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Corps reinstates seasonal dredging window at state ports


The Army Corps of Engineers Dredge Murden is a hopper dredge out of Wilmington used to clear shallow-draft ocean bar channels and transport sand. Photo: Corps

Harbors at North Carolina’s state ports cannot be dredged year-round, a U.S. District judge ruled earlier this fall.

The Army Corps of Engineers reinstated the seasonal dredging window for hopper dredging of the harbors at the ports in Morehead City and Wilmington after the judge’s Sept. 26 ruling.

Ramona McGee
Ramona McGee

“That made clear that the Corps was working to ensure that hopper dredging would not happen during the summer, this upcoming summer and until further notice, which is good news for coastal wildlife,” said Ramona McGee, the Southern Environmental Law Center senior attorney who represented the environmental groups that challenged the Corps’ move to lift the environmental window on hopper dredging.

“It’s an exciting decision confirming that the Corps failed to grapple with the facts before it and violated the law and how it went about its inadequate environmental review,” she said.

Officials in the Corps’ Wilmington District declined to comment citing potential future litigation.

The U.S. Department of Justice did not reply to requests for comment.

Federal agencies have 60 days to file an appeal to a court’s judgement, which means that the Corps’ has until later this month to decide its next move.

The Corps in 2021 entered an agreement with the state to drop the hopper dredging window, which is Dec. 1 to April 15, citing the need for more flexibility to maintain the deep-draft channels and save millions of dollars.

The Corps is able to lower costs for its harbor maintenance projects by obtaining regional contracts, which gives the agency a better shot at securing hopper dredges to work in harbors across a region rather than one state.

There are only 13 hopper dredges for the East Coast from Maine to Florida and across the Gulf Coast to Texas.

The Wilmington District is under the Corps’ Regional Harbor Dredge Contract, or RHDC, which includes the agency’s districts in Charleston, South Carolina, and Savannah, Georgia.

Under an agreement with the North Carolina Division of Coastal Management signed off in early 2021, the Corps was allowed to clear the outer portions of the channels at the ports using a hopper dredge and bed leveling, where plow-like equipment is used to level out ridges and trenches created during dredging, any time of the year through Dec. 31, 2023.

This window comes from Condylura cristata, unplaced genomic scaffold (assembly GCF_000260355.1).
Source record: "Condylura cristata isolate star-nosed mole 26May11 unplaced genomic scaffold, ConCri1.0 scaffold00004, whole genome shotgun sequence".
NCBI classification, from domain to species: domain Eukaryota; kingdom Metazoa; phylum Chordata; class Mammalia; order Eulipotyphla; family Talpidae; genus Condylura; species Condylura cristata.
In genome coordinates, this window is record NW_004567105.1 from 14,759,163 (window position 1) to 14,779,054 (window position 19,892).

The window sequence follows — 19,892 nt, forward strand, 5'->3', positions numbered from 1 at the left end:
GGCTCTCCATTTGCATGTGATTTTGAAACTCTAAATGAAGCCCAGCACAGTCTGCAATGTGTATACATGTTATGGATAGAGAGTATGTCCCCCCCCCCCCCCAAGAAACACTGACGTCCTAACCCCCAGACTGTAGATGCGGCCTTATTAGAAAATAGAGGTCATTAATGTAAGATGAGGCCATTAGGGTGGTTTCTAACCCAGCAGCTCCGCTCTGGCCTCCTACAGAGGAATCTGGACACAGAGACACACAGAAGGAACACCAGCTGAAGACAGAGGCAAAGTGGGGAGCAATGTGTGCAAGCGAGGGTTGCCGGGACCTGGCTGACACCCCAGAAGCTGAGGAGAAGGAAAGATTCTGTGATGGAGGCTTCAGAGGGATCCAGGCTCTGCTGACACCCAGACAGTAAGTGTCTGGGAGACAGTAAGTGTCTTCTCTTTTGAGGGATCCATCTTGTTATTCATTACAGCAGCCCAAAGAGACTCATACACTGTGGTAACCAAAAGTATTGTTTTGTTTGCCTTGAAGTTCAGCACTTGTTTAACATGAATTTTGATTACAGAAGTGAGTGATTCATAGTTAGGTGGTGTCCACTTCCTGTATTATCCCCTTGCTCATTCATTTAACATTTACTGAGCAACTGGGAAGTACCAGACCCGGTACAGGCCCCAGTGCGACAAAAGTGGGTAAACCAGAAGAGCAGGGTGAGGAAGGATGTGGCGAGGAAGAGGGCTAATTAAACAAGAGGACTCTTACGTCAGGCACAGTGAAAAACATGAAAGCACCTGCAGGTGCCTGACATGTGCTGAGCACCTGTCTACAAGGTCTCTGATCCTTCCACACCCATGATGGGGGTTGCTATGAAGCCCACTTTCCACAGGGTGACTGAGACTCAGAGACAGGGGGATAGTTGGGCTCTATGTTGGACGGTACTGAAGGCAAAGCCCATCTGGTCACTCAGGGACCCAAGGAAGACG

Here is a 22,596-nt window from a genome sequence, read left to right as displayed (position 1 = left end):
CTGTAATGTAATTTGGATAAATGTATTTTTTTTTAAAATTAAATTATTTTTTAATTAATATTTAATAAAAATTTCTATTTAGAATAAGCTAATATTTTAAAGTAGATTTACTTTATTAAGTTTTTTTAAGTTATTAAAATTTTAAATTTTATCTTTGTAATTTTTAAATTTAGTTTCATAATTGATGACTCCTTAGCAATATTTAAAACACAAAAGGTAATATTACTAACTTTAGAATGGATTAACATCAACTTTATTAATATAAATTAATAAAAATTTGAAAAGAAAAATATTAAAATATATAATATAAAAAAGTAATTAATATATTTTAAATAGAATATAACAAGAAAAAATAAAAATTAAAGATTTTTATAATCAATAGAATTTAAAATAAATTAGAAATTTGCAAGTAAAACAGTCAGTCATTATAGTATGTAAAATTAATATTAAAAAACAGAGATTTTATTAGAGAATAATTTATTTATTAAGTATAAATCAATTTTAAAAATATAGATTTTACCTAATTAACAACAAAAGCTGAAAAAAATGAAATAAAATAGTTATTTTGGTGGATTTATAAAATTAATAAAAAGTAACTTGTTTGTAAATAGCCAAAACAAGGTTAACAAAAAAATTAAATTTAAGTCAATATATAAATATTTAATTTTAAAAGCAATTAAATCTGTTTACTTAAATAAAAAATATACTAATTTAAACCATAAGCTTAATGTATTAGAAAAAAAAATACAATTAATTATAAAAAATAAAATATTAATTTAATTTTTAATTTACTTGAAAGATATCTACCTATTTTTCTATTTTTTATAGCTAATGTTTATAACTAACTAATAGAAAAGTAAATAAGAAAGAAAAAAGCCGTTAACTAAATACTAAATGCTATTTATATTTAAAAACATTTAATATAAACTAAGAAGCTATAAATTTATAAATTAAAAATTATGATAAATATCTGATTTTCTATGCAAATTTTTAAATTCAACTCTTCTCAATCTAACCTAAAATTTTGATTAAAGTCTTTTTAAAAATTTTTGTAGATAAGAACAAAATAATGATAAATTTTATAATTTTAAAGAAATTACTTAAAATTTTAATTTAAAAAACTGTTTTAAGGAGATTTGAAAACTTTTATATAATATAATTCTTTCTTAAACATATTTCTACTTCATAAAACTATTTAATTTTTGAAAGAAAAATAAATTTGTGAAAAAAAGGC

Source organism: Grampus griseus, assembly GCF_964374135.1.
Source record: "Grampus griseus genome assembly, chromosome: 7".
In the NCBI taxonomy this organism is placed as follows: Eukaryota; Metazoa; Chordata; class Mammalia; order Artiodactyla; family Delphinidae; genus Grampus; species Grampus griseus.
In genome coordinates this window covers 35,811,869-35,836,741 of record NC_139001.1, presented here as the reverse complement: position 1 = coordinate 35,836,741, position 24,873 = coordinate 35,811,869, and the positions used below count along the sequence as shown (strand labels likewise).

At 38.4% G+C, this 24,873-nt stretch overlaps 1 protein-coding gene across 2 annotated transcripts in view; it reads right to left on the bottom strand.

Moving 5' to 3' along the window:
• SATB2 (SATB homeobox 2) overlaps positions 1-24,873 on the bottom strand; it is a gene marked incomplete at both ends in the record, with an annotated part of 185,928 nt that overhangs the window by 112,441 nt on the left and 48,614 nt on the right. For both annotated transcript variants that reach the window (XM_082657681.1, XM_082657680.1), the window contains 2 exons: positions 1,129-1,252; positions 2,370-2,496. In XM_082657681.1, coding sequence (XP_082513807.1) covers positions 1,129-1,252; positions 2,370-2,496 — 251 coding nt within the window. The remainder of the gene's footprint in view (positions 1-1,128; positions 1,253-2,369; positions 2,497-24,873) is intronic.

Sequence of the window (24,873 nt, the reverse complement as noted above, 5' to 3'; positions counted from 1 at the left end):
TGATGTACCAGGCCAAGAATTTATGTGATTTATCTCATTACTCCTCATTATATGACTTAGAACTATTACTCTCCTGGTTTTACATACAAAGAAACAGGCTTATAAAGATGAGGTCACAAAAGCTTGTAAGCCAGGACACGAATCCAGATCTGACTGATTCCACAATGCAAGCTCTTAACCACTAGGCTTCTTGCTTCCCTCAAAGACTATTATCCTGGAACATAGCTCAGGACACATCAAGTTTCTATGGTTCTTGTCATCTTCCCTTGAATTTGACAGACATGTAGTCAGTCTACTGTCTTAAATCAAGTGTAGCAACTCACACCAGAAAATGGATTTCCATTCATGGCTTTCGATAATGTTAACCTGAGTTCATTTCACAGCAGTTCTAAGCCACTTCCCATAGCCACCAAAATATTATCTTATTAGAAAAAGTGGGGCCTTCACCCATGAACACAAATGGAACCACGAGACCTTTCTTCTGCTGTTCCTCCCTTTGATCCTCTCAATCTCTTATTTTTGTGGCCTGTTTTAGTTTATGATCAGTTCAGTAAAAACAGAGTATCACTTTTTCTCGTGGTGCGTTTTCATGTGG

The Corps agreed to monitor and report dredging and bed-leveling impacts on various species and their environment within the channels.

The Southern Environmental Law Center, on behalf of Cape Fear River Watch, the North Carolina Wildlife Federation and Defenders of Wildlife, filed a lawsuit Aug. 4, 2021, with the U.S. District Court for the Eastern District of North Carolina that argued the Corps failed to conduct a full and accurate environmental review required by the National Environmental Policy Act, or NEPA.

“Even the Army Corps of Engineers implemented this decades-old policy of restricting dredging to the winter months based on the agency’s science and observations at that time,” McGee said.

Several fish species are present in the project areas between the months of April and June. Those include Atlantic sturgeon, American Atlantic sturgeon, American shad, river herring, shad, white shrimp, blue cap, gag grouper and summer flounder.

Protections for federally listed species, including Atlantic sturgeon, are included in the National Oceanic and Atmospheric Administration’s South Atlantic Regional Biological Opinion, or SARBO, for dredging and material placement.

U.S. District Judge Louise Flanagan did not direct the Corps to prepare an Environmental Impact Statement, but remanded any decision by the Corps to conduct such a study “for further consideration.”

“We haven’t heard whether or not the agency will do an EIS or an EA,” McGee said. “Fundamentally, the court’s order does mean the Army Corps of Engineers is required to go back to the drawing board with their NEPA analysis and fix the flaws that the court identified.”

Hopper dredges are preferable to maintain portions of harbors leading to the state’s ports because they are more efficient, safer and economical compared to other types of dredges, according to an assessment by the Corps. The dredges vacuum material from the channel floor and hold that material onboard the vessel.



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